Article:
Why I Collect 78 RPM Records by Ken McPherson


I suppose my interest in music from the 1920’s and 1930’s began,  some 30 years ago, when I bought an LP of Bobby Hackett, not knowing at the time, I would be put in a trance by his deep melodic cornet and trumpet playing style. At the same time, I was unaware that my apartment was directly below that of the greatest authority on Jack Teagarden in the world, Joe Showler. He heard me playing my music, and invited me up to listen to his collection of Teagarden 78’s. I was fascinated by his collection-there were 16″  transcriptions, newspaper articles, a massive film collection, LP’s on Teagarden, etc. From that moment on, I regarded the sound of that era as real music, and have never looked back.

He later introduced me to a group of collector’s in the Toronto area, who gathered every so often to play Jazz and Ragtime 78’s, and discuss the in’s and out’s of who were on the records, and often said Brian Rust was wrong! He guided me in how to build my first collection of 78’s, which later had to be sold when I got married and had children. Some 20 years have pasted since then, and three years ago I got the bug to collect again.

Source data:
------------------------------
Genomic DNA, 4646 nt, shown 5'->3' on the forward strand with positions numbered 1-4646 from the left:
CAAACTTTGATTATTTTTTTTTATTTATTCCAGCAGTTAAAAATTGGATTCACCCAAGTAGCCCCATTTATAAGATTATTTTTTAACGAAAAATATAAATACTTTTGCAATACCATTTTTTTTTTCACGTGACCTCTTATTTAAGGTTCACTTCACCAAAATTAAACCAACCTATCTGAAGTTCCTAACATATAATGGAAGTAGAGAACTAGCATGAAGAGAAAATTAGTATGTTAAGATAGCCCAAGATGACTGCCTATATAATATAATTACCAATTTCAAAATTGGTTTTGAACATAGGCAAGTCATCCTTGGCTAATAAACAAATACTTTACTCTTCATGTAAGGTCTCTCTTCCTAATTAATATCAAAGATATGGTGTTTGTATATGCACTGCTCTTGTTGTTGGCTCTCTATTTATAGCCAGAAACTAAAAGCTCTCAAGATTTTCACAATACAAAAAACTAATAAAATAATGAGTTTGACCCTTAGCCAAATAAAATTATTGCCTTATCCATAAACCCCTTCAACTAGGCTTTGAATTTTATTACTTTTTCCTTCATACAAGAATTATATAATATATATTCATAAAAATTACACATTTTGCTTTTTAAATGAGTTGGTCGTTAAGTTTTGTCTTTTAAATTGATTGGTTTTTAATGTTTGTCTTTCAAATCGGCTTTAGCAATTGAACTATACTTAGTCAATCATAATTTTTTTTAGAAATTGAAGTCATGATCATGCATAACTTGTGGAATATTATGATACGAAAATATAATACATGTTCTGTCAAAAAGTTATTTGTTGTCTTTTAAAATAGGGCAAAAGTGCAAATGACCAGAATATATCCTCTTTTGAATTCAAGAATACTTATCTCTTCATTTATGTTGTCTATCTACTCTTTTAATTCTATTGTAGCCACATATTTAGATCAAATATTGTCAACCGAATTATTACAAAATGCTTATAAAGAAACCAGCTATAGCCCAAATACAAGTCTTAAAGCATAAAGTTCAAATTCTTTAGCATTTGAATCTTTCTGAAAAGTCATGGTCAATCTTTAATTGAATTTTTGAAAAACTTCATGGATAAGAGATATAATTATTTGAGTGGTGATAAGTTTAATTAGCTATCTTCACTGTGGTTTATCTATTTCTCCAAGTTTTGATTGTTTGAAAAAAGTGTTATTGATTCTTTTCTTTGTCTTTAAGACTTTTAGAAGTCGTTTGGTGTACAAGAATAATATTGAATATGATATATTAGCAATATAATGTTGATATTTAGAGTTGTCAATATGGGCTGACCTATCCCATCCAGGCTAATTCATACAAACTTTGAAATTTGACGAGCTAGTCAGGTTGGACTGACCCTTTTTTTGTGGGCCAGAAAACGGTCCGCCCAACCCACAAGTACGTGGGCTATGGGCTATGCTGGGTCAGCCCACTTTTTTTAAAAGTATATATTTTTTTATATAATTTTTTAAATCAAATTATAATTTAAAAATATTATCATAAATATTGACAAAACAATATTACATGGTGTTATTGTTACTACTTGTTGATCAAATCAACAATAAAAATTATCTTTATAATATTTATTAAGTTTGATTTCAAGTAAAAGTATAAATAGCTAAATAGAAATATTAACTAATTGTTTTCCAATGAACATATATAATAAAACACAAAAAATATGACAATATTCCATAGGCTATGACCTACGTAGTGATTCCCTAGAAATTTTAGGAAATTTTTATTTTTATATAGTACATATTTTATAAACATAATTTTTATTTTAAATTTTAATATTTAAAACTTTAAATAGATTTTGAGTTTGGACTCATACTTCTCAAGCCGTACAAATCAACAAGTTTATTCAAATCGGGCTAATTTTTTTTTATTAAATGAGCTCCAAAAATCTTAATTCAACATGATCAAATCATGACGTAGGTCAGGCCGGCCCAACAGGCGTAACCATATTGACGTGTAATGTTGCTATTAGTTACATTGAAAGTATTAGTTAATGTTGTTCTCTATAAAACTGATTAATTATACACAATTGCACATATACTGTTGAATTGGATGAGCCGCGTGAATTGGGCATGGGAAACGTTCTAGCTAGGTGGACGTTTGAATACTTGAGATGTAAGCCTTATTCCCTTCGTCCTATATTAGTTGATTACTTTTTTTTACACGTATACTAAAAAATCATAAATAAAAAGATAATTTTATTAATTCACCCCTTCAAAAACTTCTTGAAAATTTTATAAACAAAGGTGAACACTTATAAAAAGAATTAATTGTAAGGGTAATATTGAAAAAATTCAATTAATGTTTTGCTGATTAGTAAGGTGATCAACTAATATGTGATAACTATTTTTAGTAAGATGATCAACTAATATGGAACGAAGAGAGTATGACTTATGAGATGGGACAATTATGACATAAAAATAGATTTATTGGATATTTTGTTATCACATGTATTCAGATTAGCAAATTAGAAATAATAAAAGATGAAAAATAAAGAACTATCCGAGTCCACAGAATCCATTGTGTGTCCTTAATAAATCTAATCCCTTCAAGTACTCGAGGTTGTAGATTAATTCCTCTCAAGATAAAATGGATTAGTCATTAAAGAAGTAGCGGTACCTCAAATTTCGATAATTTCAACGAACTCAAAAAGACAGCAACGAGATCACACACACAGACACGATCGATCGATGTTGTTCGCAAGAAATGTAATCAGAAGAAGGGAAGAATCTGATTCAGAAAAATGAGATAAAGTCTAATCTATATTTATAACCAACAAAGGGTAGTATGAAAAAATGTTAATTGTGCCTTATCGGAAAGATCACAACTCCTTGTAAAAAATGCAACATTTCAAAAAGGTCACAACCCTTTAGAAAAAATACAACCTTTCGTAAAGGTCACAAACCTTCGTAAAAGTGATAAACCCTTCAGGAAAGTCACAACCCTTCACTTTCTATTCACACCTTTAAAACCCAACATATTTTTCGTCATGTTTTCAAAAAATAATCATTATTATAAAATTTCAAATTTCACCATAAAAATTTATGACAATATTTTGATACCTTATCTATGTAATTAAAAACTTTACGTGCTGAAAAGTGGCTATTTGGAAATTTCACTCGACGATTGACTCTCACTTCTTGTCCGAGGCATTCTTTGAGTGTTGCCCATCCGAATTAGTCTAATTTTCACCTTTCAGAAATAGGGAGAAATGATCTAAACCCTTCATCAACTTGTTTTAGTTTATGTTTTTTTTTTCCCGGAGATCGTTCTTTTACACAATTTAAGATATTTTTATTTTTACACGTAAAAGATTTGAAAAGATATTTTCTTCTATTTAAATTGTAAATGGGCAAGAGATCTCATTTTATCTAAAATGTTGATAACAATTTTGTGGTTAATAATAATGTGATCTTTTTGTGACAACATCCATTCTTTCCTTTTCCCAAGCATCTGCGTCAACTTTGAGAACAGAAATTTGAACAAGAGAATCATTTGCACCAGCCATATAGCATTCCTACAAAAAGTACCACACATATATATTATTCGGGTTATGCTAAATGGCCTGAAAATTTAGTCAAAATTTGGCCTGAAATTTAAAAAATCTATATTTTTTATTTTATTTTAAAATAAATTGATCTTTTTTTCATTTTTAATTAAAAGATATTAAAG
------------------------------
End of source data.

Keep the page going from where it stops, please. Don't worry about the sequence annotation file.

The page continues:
Today I have more that 2000 78’s in my collection, spanning 1918-1939. I collect Dance Bands with Hot Solos. and Jazz. Oh yes, it is Saturday…I am off to get more records!

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3 Responses to “Why I Collect 78 RPM Records by Ken McPherson”

  1. I was given a box of 65 old 78s recently, mostly back label victors from the 20s, and blue and red victrolas, and some misc others.
    Where should I go so figure out what they are worth, and sell them?

  2. Todd McPherson Says:

    Hello,

    I am looking to chat with Ken McPherson about the Paul Whiteman Band and Tuba Player – Norman McPherson. Drop a line –

  3. louis palumbo Says:

    HI ARE YOU INTERESTED IN BUYING BRIAN RUST JAZZ AND DANCE BAND DISCOGRAPHIES ALSO BOOKS ON EARLY
    78 MANUFACTURERS AND LABELS, (PRIVATE 78 COLLECTOR

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